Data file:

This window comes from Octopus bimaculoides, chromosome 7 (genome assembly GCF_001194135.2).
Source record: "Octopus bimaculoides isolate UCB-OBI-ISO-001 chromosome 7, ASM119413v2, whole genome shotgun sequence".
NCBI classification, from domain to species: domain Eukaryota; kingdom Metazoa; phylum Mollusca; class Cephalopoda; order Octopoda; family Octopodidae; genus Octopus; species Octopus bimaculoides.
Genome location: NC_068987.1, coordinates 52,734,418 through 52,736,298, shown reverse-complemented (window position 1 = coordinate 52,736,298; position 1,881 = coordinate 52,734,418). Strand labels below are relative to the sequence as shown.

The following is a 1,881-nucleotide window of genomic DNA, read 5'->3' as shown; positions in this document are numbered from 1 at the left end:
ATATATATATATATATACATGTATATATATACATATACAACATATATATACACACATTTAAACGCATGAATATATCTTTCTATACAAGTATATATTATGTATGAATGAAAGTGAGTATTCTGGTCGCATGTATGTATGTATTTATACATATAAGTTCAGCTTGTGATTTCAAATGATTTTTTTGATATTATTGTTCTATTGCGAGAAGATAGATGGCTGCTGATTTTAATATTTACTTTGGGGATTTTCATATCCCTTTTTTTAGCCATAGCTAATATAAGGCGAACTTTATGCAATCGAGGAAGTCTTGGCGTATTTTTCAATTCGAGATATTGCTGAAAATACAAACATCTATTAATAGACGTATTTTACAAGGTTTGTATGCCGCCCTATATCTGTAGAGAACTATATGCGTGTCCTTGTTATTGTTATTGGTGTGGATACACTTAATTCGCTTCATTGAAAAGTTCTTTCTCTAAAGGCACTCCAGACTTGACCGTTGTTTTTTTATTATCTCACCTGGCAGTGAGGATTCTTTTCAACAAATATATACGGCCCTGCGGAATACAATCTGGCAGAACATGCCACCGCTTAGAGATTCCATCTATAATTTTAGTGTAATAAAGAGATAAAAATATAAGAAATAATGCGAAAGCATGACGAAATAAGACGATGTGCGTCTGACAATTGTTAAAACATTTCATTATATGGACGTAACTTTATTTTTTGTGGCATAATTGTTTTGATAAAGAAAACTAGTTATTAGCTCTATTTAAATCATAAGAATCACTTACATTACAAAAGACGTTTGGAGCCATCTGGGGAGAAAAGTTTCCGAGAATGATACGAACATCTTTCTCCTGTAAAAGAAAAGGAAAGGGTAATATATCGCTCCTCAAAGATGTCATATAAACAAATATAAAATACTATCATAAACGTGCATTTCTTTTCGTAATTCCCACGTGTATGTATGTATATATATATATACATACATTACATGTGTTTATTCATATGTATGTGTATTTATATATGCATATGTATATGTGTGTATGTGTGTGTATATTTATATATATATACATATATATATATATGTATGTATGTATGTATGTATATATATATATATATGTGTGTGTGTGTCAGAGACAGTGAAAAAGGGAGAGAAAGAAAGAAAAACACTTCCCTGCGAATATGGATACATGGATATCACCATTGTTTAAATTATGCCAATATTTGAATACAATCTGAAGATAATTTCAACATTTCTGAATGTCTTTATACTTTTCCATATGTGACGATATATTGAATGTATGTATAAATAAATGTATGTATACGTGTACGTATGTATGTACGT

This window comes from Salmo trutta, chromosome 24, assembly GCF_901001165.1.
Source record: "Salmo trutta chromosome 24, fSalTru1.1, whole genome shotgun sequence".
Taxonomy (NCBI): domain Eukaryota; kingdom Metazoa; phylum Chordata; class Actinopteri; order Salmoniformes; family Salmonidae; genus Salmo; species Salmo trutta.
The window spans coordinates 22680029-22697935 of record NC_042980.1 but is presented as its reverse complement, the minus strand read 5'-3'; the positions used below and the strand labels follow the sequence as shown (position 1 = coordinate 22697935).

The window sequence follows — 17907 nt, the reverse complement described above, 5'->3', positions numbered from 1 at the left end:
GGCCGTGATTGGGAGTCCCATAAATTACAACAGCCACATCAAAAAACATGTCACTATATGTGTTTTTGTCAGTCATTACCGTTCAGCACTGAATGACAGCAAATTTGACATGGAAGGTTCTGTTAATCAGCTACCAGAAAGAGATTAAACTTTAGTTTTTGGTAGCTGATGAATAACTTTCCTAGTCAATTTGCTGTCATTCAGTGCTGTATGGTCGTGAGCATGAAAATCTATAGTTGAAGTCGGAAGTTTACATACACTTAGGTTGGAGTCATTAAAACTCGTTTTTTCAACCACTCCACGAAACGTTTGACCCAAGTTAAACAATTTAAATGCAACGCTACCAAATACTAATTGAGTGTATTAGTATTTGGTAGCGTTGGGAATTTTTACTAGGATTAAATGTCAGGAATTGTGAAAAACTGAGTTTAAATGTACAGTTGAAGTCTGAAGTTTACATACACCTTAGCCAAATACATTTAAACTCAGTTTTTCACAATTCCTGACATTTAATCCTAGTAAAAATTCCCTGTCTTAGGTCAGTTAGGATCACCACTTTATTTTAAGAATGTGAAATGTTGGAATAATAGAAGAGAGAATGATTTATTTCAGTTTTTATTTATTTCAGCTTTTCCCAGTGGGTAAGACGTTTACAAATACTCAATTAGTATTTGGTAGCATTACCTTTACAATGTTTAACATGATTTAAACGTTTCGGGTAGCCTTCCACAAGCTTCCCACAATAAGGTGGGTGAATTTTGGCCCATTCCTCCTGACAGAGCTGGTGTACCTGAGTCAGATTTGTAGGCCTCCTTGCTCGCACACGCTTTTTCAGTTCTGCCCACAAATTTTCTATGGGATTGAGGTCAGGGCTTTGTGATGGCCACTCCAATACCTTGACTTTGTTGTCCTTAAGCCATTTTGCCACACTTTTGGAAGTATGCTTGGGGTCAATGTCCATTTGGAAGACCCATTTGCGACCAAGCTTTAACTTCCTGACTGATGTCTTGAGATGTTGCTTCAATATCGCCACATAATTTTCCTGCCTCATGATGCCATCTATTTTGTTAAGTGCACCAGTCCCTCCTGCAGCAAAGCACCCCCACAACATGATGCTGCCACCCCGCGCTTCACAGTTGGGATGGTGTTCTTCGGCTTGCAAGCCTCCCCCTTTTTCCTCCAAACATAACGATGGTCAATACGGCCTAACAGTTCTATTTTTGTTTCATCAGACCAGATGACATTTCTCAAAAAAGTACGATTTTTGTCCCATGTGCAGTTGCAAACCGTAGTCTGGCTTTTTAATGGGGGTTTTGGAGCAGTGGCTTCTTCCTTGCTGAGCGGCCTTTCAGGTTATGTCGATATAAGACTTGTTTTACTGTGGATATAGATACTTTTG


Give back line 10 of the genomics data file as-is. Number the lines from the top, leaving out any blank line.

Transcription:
The window spans coordinates 22680029-22697935 of record NC_042980.1 but is presented as its reverse complement, the minus strand read 5'-3'; the positions used below and the strand labels follow the sequence as shown (position 1 = coordinate 22697935).